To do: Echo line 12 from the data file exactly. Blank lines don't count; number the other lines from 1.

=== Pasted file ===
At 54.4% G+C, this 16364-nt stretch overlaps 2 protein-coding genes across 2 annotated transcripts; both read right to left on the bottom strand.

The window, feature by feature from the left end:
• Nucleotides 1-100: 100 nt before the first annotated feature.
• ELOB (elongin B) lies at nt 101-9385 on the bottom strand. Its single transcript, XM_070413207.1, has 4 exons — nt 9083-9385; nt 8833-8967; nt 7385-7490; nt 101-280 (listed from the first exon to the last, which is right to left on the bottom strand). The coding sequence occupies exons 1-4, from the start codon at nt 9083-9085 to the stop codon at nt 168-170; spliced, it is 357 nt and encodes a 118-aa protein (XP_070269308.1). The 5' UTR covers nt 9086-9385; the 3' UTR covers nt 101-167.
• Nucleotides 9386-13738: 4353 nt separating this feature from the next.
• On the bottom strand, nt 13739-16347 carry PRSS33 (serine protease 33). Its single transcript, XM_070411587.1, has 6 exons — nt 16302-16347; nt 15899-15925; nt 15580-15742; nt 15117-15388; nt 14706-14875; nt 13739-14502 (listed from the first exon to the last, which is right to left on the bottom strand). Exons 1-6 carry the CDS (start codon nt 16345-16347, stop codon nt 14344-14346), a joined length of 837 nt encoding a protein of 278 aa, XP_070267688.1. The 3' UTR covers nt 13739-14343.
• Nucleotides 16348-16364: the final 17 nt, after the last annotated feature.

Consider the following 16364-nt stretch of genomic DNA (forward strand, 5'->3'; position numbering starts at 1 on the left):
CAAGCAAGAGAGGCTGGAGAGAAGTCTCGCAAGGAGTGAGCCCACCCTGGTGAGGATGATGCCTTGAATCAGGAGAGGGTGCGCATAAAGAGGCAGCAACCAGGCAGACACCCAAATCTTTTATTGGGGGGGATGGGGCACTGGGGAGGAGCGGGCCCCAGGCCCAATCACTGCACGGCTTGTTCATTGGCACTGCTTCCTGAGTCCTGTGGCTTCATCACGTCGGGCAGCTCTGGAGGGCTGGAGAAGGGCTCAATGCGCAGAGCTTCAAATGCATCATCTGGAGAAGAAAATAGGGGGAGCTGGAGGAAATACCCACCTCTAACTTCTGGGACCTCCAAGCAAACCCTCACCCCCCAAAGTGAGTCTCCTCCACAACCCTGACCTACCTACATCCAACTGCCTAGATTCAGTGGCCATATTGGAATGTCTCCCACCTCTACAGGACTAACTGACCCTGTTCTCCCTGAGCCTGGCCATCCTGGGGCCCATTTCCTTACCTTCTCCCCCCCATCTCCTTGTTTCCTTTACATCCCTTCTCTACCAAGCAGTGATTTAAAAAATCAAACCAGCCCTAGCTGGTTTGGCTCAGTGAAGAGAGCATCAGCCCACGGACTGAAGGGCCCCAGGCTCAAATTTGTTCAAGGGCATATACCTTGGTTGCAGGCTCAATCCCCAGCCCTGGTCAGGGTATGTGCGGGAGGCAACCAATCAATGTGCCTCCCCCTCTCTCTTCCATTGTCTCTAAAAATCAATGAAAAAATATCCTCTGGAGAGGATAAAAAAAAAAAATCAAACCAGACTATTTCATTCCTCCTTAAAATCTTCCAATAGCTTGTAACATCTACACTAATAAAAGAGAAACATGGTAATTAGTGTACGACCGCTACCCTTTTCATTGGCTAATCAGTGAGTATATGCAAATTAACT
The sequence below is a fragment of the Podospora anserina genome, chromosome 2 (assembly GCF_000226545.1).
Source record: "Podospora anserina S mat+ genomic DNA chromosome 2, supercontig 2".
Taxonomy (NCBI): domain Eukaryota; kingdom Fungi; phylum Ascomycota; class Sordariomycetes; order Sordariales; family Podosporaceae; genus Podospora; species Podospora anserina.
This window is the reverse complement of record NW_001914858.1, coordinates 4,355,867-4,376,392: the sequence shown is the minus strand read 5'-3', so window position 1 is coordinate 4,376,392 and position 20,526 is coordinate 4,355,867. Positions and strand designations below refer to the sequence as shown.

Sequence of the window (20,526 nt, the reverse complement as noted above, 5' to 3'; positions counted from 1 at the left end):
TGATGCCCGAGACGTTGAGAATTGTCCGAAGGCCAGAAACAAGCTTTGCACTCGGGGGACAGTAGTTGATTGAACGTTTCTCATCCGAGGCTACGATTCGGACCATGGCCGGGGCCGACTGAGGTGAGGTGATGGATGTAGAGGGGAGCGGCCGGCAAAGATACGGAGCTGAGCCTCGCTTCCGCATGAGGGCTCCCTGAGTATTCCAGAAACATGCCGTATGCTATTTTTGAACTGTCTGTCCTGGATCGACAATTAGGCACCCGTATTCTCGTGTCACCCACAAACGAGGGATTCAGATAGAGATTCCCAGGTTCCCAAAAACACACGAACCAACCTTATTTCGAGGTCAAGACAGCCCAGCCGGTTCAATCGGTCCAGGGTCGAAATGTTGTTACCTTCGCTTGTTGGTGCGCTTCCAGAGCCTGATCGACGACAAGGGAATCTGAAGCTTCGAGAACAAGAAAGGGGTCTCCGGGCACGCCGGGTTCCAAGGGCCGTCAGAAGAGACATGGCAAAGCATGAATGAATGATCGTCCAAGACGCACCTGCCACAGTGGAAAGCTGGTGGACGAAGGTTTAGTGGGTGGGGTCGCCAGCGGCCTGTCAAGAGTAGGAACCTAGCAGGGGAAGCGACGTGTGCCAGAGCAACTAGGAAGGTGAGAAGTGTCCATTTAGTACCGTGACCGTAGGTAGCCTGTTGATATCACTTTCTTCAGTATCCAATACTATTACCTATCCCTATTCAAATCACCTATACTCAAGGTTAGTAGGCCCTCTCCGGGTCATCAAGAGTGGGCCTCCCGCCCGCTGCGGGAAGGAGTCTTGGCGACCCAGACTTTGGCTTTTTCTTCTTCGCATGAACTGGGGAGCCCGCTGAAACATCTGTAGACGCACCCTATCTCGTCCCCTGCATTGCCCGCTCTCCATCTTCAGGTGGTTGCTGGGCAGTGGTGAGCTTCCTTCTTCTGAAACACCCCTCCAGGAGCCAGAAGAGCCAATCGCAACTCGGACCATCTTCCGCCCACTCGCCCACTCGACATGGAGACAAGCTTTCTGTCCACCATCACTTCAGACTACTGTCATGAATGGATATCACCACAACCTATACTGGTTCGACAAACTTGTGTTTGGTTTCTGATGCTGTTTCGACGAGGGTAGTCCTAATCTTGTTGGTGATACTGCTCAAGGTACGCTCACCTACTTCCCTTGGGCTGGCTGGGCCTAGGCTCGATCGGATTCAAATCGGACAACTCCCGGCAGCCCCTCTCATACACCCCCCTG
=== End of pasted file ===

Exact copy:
Taxonomy (NCBI): domain Eukaryota; kingdom Fungi; phylum Ascomycota; class Sordariomycetes; order Sordariales; family Podosporaceae; genus Podospora; species Podospora anserina.